Hacker Soldiers

Germany could dispatch armed forces in response to cyberattacks

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They’re all wondering how jets help in a cyberattack. Source: DPA

Germany reserves the right to launch a military strike in retaliation for future cyberattacks, the government has said in a statement that comes as a surprise given the country’s historic reluctance to use its army.

“A cyber operation can under certain conditions constitute an ‘armed attack’ under the definition of Article 51 of the UN Charter,” the government wrote in a response, seen by Handelsblatt, to a question submitted by a lawmaker from the opposition Free Democrats (FDP). “The Federal Republic could react to this with all permissible military means.”

Which means are chosen depends on the individual circumstances, but it includes the option of using the Bundeswehr, or Germany’s armed forces.

In 2016, NATO member states defined the cybersphere as an operational area, meaning that attacks via data networks are now treated in the same way as attacks by land, sea and the air. Computers are regarded as weapons, so in most cases the military response to cyberattacks will be confined to cyberdefense.

Germany, like many countries, is beefing up its defense against cyberattacks and set up an entirely new branch of its military, the Cyber and Information Domain Service Headquarters (CIR), which will operate alongside the land forces, air force and navy.

So the government’s reference to “use of the Bundeswehr” would in all likelihood mean getting CIR on the case rather than scrambling a squadron of Tornado jets. That would only be considered in an extreme case, for example if hackers sabotaged the power supply or a dam, resulting in civilian casualties.

“With cyberattacks you don’t get 100 percent certainty on who actually carried it out or whether it was on the orders of a national government.”

Stephan Thomae, FDP politician

But experts doubt whether Germany, which has inherited a staunchly pacifist streak from the militarism and crimes of the Nazi era, would ever dispatch Tornados to neutralize cyberwarriors, or if that would even be feasible given how difficult it is to pinpoint the precise origin of such attacks.

“I’m very surprised that the German government would consider all military means, conventional and digital, in the case of a cyberattack and wouldn’t even shy away from a foreign mission by the Bundeswehr,” Stephan Thomae, the FDP politician who submitted the question, told Handelsblatt. “With cyberattacks you don’t get 100 percent certainty on who actually carried it out or whether it was on the orders of a national government,” Mr. Thomae cotinued.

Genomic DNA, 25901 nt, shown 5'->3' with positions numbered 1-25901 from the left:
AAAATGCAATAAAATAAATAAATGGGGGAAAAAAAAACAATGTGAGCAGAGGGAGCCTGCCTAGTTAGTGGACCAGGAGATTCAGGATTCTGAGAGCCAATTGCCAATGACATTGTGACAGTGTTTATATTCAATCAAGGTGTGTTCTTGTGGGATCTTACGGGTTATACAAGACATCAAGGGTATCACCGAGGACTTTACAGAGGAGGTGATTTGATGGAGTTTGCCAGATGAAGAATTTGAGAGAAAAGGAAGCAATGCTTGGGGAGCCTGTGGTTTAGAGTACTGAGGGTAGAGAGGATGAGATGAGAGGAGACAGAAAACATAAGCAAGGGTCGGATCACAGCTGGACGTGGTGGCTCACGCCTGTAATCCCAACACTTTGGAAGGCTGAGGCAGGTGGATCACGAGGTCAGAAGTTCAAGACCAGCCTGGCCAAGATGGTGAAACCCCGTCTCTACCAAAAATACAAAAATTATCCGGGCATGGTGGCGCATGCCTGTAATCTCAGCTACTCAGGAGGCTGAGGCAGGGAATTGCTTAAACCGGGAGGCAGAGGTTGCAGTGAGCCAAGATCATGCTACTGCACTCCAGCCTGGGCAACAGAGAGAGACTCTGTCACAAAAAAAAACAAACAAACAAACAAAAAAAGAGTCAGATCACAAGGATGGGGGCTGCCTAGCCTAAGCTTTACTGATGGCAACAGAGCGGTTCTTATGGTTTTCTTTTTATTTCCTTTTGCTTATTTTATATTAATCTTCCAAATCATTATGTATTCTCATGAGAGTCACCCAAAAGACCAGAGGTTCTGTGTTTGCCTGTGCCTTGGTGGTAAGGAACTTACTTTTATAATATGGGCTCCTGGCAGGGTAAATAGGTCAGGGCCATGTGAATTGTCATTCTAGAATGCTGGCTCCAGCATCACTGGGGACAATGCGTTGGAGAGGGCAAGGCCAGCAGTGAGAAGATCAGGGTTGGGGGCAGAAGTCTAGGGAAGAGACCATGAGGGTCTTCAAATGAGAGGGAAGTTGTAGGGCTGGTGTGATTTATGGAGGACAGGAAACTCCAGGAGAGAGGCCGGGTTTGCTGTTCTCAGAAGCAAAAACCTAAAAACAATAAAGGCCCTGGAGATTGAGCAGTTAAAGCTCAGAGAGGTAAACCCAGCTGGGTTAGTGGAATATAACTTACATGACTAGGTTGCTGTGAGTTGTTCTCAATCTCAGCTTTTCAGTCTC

Despite tough talk from Germany, its government has been overcautious about apportioning blame for recent cyberattacks even in cases where the evidence was clear. At the start of the year, Berlin perturbed its foreign allies by not joining the international condemnation of Russia, accused by the US, Britain and Denmark of being behind the devastating ‘NotPetya’ cyberattack.

“The German government needs to explain how it proposes to credibly deter cyberattacks if it shies away from publicly naming attackers.”

Matthias Schulze, German Institute for International and Security Affairs

“The German government needs to explain how it proposes to credibly deter cyberattacks if it shies away from publicly naming attackers and from presenting concrete evidence,” said Matthias Schulze, a researcher at the German Institute for International and Security Affairs, a think tank.

At the same time, security experts and business leaders are calling for clearer international rules to boost cybersecurity and lessen the risk of military escalation. The CEO of Deutsche Telekom, Timotheus Höttges, called for the creation of a “world organization for cybersecurity,” similar to the World Health Organizaion. Microsoft has suggested agreeing a “digital Geneva Convention” to ban the use of certain cyber weapons.

The German government doesn’t see the need, saying international law already prohibits them. If only that were enough to stop them.

Donata Riedel covers economic policy for Handelsblatt. Moritz Koch was Handelsblatt’s Washington correspondent between 2013 and 2017. Since the summer of 2017, he has been a political editor in Berlin. To contact the authors: koch@handelsblatt.com, riedel@handelsblatt.com

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